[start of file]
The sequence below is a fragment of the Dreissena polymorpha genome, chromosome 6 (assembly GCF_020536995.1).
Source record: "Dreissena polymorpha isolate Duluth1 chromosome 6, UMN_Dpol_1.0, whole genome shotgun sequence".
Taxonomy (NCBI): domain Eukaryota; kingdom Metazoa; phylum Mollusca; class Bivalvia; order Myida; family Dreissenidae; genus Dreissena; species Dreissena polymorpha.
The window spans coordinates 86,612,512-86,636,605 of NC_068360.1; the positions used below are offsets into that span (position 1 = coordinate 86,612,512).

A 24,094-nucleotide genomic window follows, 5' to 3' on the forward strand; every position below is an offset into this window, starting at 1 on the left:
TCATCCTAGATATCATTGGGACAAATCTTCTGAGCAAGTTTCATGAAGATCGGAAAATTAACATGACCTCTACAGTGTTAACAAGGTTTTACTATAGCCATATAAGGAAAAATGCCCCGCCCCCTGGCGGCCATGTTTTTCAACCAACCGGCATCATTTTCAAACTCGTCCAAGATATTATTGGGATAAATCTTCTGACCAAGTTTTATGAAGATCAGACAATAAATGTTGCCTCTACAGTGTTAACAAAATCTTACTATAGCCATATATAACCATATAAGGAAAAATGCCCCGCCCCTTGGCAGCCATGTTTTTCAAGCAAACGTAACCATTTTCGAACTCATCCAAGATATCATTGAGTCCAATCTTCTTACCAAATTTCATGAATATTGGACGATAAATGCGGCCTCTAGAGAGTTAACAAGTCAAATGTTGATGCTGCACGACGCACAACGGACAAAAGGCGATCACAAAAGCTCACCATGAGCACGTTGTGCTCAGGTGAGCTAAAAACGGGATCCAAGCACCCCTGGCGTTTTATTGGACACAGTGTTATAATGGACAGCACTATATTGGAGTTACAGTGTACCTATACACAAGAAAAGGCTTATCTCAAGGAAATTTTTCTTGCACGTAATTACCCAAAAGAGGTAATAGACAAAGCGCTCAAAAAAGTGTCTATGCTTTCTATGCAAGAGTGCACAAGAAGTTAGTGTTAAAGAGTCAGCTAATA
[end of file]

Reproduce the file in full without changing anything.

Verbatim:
The sequence below is a fragment of the Dreissena polymorpha genome, chromosome 6 (assembly GCF_020536995.1).
Source record: "Dreissena polymorpha isolate Duluth1 chromosome 6, UMN_Dpol_1.0, whole genome shotgun sequence".
Taxonomy (NCBI): domain Eukaryota; kingdom Metazoa; phylum Mollusca; class Bivalvia; order Myida; family Dreissenidae; genus Dreissena; species Dreissena polymorpha.
The window spans coordinates 86,612,512-86,636,605 of NC_068360.1; the positions used below are offsets into that span (position 1 = coordinate 86,612,512).

A 24,094-nucleotide genomic window follows, 5' to 3' on the forward strand; every position below is an offset into this window, starting at 1 on the left:
TCATCCTAGATATCATTGGGACAAATCTTCTGAGCAAGTTTCATGAAGATCGGAAAATTAACATGACCTCTACAGTGTTAACAAGGTTTTACTATAGCCATATAAGGAAAAATGCCCCGCCCCCTGGCGGCCATGTTTTTCAACCAACCGGCATCATTTTCAAACTCGTCCAAGATATTATTGGGATAAATCTTCTGACCAAGTTTTATGAAGATCAGACAATAAATGTTGCCTCTACAGTGTTAACAAAATCTTACTATAGCCATATATAACCATATAAGGAAAAATGCCCCGCCCCTTGGCAGCCATGTTTTTCAAGCAAACGTAACCATTTTCGAACTCATCCAAGATATCATTGAGTCCAATCTTCTTACCAAATTTCATGAATATTGGACGATAAATGCGGCCTCTAGAGAGTTAACAAGTCAAATGTTGATGCTGCACGACGCACAACGGACAAAAGGCGATCACAAAAGCTCACCATGAGCACGTTGTGCTCAGGTGAGCTAAAAACGGGATCCAAGCACCCCTGGCGTTTTATTGGACACAGTGTTATAATGGACAGCACTATATTGGAGTTACAGTGTACCTATACACAAGAAAAGGCTTATCTCAAGGAAATTTTTCTTGCACGTAATTACCCAAAAGAGGTAATAGACAAAGCGCTCAAAAAAGTGTCTATGCTTTCTATGCAAGAGTGCACAAGAAGTTAGTGTTAAAGAGTCAGCTAATA